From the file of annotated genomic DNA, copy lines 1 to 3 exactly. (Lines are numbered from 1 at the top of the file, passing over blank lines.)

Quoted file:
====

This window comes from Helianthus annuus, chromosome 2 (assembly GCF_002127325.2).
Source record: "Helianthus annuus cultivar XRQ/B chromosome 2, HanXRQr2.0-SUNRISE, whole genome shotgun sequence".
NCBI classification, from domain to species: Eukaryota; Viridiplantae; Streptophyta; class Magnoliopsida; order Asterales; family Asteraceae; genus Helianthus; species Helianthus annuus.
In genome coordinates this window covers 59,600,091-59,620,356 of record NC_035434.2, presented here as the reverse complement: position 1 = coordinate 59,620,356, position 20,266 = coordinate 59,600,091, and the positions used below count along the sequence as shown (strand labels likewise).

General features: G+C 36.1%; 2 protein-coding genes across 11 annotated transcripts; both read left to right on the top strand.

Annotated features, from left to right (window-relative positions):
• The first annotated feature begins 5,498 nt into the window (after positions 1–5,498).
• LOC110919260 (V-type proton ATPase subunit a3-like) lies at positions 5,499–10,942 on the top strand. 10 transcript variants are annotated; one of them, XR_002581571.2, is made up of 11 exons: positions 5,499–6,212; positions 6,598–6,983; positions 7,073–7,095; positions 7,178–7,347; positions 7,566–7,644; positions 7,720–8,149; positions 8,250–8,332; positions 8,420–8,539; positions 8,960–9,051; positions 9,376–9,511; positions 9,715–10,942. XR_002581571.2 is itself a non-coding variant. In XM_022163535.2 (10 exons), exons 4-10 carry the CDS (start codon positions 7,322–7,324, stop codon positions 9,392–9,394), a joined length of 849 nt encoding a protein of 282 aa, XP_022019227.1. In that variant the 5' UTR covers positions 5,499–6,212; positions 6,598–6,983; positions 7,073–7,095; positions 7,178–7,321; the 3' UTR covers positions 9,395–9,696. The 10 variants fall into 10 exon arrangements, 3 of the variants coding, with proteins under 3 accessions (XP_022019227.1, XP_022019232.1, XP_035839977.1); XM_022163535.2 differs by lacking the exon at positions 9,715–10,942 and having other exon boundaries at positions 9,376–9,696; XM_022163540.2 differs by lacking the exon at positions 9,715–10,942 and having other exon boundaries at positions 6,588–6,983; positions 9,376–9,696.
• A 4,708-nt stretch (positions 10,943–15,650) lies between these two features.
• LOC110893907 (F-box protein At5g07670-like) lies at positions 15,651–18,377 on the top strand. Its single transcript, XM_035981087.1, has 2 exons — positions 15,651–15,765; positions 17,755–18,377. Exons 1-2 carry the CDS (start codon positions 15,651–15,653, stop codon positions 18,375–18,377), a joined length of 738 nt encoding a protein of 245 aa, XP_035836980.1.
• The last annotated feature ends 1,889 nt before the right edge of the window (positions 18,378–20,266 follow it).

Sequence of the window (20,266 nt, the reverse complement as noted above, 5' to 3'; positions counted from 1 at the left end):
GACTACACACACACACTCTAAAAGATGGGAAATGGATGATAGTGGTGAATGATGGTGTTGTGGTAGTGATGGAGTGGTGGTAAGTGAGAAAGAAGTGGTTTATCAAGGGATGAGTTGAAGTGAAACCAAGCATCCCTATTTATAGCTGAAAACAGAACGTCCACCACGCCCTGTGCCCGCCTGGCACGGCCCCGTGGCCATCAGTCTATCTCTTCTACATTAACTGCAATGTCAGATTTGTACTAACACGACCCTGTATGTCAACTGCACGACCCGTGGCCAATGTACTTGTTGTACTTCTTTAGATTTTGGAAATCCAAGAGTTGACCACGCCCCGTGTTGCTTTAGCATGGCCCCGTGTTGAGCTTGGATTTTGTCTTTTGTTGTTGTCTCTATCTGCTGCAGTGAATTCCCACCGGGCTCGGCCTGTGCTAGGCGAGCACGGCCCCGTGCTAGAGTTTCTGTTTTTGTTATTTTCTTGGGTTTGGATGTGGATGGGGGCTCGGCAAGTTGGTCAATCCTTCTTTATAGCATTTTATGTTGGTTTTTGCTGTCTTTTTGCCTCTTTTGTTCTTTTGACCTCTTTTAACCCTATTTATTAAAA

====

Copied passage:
This window comes from Helianthus annuus, chromosome 2 (assembly GCF_002127325.2).
Source record: "Helianthus annuus cultivar XRQ/B chromosome 2, HanXRQr2.0-SUNRISE, whole genome shotgun sequence".
NCBI classification, from domain to species: Eukaryota; Viridiplantae; Streptophyta; class Magnoliopsida; order Asterales; family Asteraceae; genus Helianthus; species Helianthus annuus.